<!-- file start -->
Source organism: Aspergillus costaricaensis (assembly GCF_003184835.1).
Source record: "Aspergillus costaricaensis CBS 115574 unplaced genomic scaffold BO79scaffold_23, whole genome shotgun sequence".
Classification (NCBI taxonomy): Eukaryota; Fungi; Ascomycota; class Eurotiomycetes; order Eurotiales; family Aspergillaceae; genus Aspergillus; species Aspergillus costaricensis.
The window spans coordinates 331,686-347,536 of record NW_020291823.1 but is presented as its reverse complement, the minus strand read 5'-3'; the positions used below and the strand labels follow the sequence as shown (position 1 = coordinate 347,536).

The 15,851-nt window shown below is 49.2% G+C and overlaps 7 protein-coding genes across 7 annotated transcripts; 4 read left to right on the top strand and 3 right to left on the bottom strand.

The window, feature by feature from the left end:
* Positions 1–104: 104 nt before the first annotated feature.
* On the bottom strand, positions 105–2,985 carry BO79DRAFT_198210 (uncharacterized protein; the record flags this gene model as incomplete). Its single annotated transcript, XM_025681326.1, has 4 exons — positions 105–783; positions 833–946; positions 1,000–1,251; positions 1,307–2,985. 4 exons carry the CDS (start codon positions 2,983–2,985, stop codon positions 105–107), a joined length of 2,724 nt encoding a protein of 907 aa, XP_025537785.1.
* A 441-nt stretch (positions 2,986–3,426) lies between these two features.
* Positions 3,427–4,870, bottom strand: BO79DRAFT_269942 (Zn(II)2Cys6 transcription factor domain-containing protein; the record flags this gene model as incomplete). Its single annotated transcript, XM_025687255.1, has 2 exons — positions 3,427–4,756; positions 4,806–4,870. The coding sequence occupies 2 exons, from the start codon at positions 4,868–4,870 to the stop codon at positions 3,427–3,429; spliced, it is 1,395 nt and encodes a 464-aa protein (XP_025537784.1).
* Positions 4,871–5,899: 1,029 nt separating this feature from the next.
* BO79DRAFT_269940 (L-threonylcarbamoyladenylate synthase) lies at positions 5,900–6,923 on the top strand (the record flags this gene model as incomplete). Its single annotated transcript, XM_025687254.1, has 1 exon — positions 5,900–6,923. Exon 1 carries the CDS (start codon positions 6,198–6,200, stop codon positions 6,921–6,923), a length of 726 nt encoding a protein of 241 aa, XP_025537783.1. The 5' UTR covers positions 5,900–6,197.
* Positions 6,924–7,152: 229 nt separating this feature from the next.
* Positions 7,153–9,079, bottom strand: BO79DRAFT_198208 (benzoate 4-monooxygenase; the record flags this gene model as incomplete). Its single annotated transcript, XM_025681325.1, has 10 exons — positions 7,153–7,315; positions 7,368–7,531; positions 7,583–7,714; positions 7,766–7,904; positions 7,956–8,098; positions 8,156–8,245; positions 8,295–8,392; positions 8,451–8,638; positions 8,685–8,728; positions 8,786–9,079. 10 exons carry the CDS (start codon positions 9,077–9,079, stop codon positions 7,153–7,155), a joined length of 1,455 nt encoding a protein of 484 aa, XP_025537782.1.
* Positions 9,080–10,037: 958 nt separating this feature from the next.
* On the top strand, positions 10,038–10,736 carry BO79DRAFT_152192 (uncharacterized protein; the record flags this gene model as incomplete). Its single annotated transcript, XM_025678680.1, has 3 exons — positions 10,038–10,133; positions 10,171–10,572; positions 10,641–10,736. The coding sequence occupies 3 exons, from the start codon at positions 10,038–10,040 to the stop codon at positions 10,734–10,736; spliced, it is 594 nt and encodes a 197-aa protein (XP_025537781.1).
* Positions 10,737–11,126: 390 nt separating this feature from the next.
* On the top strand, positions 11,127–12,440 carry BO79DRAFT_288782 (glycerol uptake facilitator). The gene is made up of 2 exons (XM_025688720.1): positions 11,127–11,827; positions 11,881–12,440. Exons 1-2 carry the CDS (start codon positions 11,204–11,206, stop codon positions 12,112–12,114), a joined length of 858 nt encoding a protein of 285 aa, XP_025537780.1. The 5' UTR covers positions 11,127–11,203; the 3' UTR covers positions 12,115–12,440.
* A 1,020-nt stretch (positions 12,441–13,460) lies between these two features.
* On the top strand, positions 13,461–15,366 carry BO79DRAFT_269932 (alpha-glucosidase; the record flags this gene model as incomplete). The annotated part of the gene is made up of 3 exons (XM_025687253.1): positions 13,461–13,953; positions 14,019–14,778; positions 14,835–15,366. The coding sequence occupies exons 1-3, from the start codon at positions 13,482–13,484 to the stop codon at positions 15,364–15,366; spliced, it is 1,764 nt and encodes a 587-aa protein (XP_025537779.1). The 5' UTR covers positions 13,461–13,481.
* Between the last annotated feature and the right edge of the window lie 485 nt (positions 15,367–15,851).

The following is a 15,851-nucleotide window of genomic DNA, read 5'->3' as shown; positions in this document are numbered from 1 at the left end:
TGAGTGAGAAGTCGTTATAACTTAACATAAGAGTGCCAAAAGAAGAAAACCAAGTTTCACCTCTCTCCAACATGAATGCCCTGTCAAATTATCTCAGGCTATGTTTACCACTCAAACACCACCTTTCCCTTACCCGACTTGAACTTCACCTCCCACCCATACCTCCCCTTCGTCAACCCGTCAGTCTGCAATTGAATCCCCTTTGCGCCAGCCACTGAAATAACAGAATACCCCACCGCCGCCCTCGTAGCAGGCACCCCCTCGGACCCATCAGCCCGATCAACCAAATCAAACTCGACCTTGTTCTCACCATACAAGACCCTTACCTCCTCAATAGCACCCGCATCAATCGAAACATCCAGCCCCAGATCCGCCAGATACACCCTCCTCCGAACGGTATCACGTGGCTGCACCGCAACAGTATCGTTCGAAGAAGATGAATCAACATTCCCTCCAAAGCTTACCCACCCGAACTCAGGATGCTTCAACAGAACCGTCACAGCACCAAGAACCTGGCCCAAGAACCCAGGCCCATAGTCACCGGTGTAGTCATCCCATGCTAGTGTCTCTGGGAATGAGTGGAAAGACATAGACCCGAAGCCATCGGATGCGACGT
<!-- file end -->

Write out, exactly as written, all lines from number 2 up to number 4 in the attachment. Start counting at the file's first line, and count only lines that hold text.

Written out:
Source record: "Aspergillus costaricaensis CBS 115574 unplaced genomic scaffold BO79scaffold_23, whole genome shotgun sequence".
Classification (NCBI taxonomy): Eukaryota; Fungi; Ascomycota; class Eurotiomycetes; order Eurotiales; family Aspergillaceae; genus Aspergillus; species Aspergillus costaricensis.
The window spans coordinates 331,686-347,536 of record NW_020291823.1 but is presented as its reverse complement, the minus strand read 5'-3'; the positions used below and the strand labels follow the sequence as shown (position 1 = coordinate 347,536).